A quick look at the 700mb map from 00Z tonight--
Fig 3 -- 700mb analysis from 00Z, Dec. 12, 2010.  From the HOOT website.
And we see a 700 mb low that is indeed cut off--so the strengthening trend in the ensembles seems correct.  However--this is at 00Z--three hours after the 21Z 36-hour forecast we were looking at in the ensembles.  In that particular forecast image, the 700 mb low-height center was over northeastern Iowa at 21Z.  But here we see that the 700 mb low height center was analyzed over far western Iowa at 00Z--three hours later!  This tells us two things:

  1. The upper air pattern (and, it seems, the surface pattern as well) is moving more slowly than the models had been indicating.  This means adverse conditions may linger longer over areas that didn't expect to see them for so long.
  2. The upper air pattern seems to be lagging more than the surface pattern.  Remember from my previous posts how a stacked low--one where the upper-air trough is directly over the surface low--represents a cyclone that is no longer strengthening.  When there is a separation, particularly a westward tilt in the low with height, then the cyclone is still continuing to strengthen.  In our case here, the more the 700 mb and the rest of the upper air pattern are lagging behind the surface low, the deeper and stronger the surface low will get.  Rapid cyclogenesis (strengthening of the surface low) can mean very, very strong winds and lots of vertical motion--two ingredients that can make a bad snowstorm even worse.
Looking at the surface map above (in figure 2), we can already see the very tight pressure gradient on the western side of the surface low.  Tight pressure gradients mean stronger winds and we're already seeing some 35+ knot sustained winds across parts of the northern plains.  As this storm moves eastward, these winds will move eastward as well.  "Wrap around" snow behind the low combined with cold temperatures and these strong winds definitely justify the blizzard warnings out for such a large area.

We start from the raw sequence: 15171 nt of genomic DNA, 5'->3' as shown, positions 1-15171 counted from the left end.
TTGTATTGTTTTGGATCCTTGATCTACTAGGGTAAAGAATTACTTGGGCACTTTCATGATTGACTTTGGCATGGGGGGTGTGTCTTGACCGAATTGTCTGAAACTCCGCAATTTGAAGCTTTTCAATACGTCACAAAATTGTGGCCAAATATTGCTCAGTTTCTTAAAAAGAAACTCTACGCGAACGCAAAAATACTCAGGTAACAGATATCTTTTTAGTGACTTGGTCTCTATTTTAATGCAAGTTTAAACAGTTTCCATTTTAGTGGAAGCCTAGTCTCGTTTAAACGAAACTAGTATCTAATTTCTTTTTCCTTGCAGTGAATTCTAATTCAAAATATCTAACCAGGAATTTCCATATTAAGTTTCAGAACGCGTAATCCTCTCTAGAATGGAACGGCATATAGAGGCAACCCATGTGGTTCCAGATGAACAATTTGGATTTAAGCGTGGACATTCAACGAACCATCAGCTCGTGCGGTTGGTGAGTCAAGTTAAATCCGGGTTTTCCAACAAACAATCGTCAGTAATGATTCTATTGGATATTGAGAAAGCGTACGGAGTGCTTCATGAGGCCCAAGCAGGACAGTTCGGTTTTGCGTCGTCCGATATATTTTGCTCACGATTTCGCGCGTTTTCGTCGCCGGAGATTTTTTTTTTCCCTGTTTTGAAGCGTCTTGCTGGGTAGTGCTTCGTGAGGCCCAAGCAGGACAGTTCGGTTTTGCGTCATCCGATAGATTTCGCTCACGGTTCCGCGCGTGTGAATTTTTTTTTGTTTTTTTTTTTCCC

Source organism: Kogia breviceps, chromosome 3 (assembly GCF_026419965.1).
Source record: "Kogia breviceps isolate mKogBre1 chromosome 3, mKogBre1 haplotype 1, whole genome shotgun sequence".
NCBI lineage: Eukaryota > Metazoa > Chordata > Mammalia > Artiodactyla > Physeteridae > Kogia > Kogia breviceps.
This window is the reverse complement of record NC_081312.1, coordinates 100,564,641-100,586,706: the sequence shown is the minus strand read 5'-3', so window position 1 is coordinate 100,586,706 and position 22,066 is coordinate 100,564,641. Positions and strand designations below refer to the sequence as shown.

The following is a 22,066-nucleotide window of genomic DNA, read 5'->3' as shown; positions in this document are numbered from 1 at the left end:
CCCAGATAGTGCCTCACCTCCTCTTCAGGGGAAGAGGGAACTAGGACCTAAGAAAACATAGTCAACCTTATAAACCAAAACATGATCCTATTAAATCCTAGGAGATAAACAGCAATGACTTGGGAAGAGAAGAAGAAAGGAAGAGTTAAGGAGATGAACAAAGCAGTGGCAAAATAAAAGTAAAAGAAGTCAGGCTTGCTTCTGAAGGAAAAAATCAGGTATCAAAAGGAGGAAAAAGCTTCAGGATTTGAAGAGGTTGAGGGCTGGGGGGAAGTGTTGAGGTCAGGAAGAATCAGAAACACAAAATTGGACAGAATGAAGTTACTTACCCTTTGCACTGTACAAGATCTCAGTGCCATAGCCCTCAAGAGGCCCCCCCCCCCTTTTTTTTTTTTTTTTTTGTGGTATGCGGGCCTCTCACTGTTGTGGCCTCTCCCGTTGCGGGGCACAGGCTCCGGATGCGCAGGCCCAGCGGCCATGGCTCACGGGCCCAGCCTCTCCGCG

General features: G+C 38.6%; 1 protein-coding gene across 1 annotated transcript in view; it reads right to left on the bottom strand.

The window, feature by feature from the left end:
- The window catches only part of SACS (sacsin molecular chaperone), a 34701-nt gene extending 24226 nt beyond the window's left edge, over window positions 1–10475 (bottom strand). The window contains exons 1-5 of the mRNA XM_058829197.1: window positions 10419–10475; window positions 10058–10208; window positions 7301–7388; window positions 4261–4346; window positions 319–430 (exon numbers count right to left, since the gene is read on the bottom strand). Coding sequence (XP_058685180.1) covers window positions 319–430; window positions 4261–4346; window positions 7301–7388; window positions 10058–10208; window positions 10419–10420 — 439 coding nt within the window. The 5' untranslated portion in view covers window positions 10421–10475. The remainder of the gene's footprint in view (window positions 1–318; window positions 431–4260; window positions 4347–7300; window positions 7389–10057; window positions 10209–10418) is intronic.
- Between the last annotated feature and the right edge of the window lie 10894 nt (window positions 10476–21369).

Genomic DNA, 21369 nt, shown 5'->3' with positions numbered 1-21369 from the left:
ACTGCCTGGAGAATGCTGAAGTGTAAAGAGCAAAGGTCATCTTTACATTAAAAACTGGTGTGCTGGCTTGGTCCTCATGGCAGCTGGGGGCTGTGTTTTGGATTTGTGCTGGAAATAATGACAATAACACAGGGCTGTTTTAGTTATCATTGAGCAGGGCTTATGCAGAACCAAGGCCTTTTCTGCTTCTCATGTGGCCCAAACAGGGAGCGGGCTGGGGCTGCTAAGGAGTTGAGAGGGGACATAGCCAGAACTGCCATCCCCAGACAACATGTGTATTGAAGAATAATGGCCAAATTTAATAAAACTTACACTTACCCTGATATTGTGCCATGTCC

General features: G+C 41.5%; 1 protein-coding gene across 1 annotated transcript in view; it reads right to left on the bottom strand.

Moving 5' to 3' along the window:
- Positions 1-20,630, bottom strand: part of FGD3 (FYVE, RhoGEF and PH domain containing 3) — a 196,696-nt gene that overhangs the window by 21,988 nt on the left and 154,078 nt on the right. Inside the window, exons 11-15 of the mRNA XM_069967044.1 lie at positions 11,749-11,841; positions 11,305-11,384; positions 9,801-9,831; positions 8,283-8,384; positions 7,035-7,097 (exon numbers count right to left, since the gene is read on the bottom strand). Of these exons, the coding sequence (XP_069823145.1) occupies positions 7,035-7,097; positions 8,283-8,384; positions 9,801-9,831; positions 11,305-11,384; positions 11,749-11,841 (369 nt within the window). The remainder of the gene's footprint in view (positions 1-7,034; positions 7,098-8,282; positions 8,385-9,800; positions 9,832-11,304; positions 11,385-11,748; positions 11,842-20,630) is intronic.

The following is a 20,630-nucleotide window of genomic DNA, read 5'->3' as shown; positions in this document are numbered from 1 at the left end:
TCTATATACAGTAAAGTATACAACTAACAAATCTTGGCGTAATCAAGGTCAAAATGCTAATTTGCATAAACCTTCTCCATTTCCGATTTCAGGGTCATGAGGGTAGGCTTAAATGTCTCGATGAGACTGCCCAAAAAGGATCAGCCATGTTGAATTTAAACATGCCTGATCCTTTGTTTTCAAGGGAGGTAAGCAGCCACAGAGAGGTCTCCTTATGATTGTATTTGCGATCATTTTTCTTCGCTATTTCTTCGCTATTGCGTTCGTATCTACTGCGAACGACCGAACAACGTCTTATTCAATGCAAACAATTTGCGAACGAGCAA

So how much snow has fallen so far?  It's difficult to tell in the middle of the event.  The Iowa Environmental Mesonet has compiled a map of snow reports so far in that state:
Fig 4 -- Objective analysis of snowfall amounts from local storm reports as of 320Z, Dec. 12, 2010.  From the Iowa Environmental Mesonet
The first wave of snowfall behind the cold front had "relatively" small amounts of snow associated with it--all those light blues and dark blues are in the 1-2 inch range, with some isolated higher amounts further south.  But now the "wrap around" snow is beginning to move into the northern part of the state--and those are 8+ inches of snowfall up in the northwest corner of the state.  Those bands that dumped that snow are now moving through the central part of the state.
Fig 5 -- Regional base reflectivity radar mosaic from 0348Z, Dec. 12, 2010.  From the NWS website
So it's going to be a long night for people in Iowa, Wisconsin, Illinois and Missouri as these bands of snow with very strong winds move through.  Don't travel tonight if you live in areas expected to see heavy snow unless you absolutely have to.  And even then think twice.  This is going to be quite the punch.